Why isn't there a traveler? - SailNet Community
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post #1 of 33 Old 10-06-2010 Thread Starter
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Why isn't there a traveler?

Some older boats such as Rafiki's and Alajuela's don't use a traveler? What am I missing here? Seems dangerous and inefficient to me.

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post #2 of 33 Old 10-06-2010
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There's no particular danger in setting up a boat without a traveler, you lose a fair bit of control and versatility on sail trim, though much of that can be recouped with a properly engineered and powerful vang set up.

Also, some boats were set up with twin mainsheets in an upside-down "V" arrangement that provided much of the control of an average length traveler and mainsheet without the (pricey) hardware... but again you're giving up convenience and ease of use.

What strikes me as dangerous are cruising boats with no vang fitted at all.

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post #3 of 33 Old 10-06-2010 Thread Starter
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sailing w/out traveler

Do you know anyplace I can learn more about this set up? I have searched online but not found anything yet!
Thanks!
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post #4 of 33 Old 10-06-2010
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Rigging small boats by Glen L. it's a free online book. shows the very rig mentioned. I think it's called a crosby rig.




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post #5 of 33 Old 10-06-2010
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The Niagara 35 has two independent mainsheets in an inverted V arrangement. I quite like the idea for a cruising boat since you can use one sheet for controlling boom location and the other for shaping the sail. Not as good as a traveller for ultimate control but just fine for cruisers who are not too enamoured of pulling strings.

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post #6 of 33 Old 10-06-2010
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My little Hunter 18.5 (1991) doesn't have a traveler, just a fiddle block on the cockpit sole that runs up to a fiddle near the end of the boom. It makes for a longer mainsheet than might otherwise be required, but with the cockpit and cabintop the way it is, there's nowhere for a traveler to go. It pretty much makes mainsail trim a binary operation: ease the mainsheet or trim the mainsheet.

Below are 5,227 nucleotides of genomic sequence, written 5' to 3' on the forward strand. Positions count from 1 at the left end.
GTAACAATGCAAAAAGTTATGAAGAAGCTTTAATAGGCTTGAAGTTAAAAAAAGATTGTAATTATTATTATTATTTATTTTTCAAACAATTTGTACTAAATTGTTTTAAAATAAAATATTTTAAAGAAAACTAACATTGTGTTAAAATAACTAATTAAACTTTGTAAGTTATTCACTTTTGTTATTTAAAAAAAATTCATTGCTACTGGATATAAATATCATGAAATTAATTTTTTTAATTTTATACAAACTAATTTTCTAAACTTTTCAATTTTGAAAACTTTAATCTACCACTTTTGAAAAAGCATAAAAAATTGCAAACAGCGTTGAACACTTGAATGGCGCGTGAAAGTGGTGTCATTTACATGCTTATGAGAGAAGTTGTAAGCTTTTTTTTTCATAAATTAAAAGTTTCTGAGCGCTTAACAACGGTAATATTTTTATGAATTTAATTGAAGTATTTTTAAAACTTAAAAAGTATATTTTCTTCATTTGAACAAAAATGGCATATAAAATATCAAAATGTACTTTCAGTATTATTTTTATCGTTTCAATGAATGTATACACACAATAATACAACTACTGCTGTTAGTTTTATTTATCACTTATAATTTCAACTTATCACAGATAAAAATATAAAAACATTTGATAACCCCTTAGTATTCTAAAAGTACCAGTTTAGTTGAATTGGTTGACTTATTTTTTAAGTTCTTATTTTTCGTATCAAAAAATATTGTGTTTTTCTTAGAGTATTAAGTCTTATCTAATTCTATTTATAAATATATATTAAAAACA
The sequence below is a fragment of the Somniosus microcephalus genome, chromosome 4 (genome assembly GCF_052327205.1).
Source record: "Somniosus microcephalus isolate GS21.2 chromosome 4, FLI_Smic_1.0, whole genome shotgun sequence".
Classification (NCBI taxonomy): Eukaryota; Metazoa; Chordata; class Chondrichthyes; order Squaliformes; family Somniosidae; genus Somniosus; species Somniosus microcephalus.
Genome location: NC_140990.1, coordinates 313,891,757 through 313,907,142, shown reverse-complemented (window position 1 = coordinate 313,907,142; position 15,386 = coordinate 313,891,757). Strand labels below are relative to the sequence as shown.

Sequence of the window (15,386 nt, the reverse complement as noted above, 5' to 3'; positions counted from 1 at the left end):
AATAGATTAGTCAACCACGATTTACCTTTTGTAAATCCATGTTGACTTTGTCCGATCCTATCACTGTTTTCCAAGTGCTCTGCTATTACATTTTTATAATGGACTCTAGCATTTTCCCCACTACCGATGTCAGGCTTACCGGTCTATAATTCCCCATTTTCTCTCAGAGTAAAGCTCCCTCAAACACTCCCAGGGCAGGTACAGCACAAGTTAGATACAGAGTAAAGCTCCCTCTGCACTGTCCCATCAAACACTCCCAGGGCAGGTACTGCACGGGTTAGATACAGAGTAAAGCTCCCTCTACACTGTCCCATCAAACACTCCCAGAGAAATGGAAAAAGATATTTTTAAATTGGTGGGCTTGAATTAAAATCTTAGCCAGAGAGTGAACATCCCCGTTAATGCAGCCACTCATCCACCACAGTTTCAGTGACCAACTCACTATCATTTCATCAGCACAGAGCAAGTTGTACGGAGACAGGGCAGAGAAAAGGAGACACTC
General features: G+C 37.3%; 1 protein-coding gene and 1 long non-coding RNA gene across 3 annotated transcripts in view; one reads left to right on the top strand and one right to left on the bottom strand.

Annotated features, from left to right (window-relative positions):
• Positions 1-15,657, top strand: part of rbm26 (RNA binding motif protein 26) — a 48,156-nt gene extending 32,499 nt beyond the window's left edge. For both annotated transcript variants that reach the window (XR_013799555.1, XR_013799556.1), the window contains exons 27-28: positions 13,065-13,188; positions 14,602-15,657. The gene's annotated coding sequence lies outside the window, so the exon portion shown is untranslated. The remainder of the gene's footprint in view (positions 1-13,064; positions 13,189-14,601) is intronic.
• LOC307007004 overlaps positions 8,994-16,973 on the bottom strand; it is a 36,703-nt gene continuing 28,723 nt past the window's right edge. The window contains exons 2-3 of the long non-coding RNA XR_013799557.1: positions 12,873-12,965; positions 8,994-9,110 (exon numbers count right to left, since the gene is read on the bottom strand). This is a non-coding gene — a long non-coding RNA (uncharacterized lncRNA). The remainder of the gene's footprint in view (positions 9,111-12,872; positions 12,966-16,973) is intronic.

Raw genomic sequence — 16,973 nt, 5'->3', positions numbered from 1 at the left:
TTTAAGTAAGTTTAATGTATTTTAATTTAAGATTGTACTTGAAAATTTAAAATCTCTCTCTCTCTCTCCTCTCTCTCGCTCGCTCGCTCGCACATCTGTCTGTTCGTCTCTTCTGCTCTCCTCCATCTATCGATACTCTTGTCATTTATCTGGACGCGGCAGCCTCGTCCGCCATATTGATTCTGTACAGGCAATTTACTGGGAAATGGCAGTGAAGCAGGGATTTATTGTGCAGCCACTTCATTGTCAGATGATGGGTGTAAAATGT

I (somewhat) make up for the sail trim deficiencies on downwind legs by running a preventer from the end of the boom to a stout block at the bow, and back to the windward rail on anything below a broad reach.
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post #7 of 33 Old 10-06-2010 Thread Starter
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Yes, the boat is rigged similar to the graphic. On this Rafiki there was not a cam cleat for the main sheet, just a horn cleat on either side of stern. Do you think a cam cleat would be better for the this set up?
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post #8 of 33 Old 10-06-2010
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Quote:
Originally Posted by killarney_sailor View Post
The Niagara 35 has two independent mainsheets in an inverted V arrangement. I quite like the idea for a cruising boat since you can use one sheet for controlling boom location and the other for shaping the sail. Not as good as a traveller for ultimate control but just fine for cruisers who are not too enamoured of pulling strings.
Yes, this is what I meant when I posted earlier.. basic graphic below. It's somewhat different from the inverted V sheet arrangement in the picture above, in that it is two separate sheets as described and provided on the Niagara 35 among others.


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post #9 of 33 Old 10-06-2010
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Quote:
Originally Posted by Faster View Post
What strikes me as dangerous are cruising boats with no vang fitted at all.
Sorry about the hijacking of this thread...but what's dangerous about a cruising boat not having a boom vang? Neither of the cruising boats I've owned have had boom vangs and so far I haven't run into any trouble. Educate me, please!

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post #10 of 33 Old 10-06-2010
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Quote:
Originally Posted by shayw View Post
.....Do you think a cam cleat would be better for the this set up?
A cam cleat will be easier/quicker to release and secure... so yes!


Quote:
Originally Posted by kwaltersmi View Post
Sorry about the hijacking of this thread...but what's dangerous about a cruising boat not having a boom vang? Neither of the cruising boats I've owned have had boom vangs and so far I haven't run into any trouble. Educate me, please!
My concern with no vang is when fully eased downwind, an accidental gybe can turn into a goosewing gybe because the boom is free to lift. (half of leech only actually gybes initially) When the sail finally decides which side to end up on that can be a fairly violent action. Also it's simply inefficient having the boom lift going DDW as far as drive is concerned....jmo, of course....

Ron

1984 Fast/Nicholson 345 "FastForward"

".. there is much you could do at sea with common sense.. and very little you could do without it.."
Capt G E Ericson (from "The Cruel Sea" by Nicholas Monsarrat)

Last edited by Faster; 10-06-2010 at 04:57 PM.
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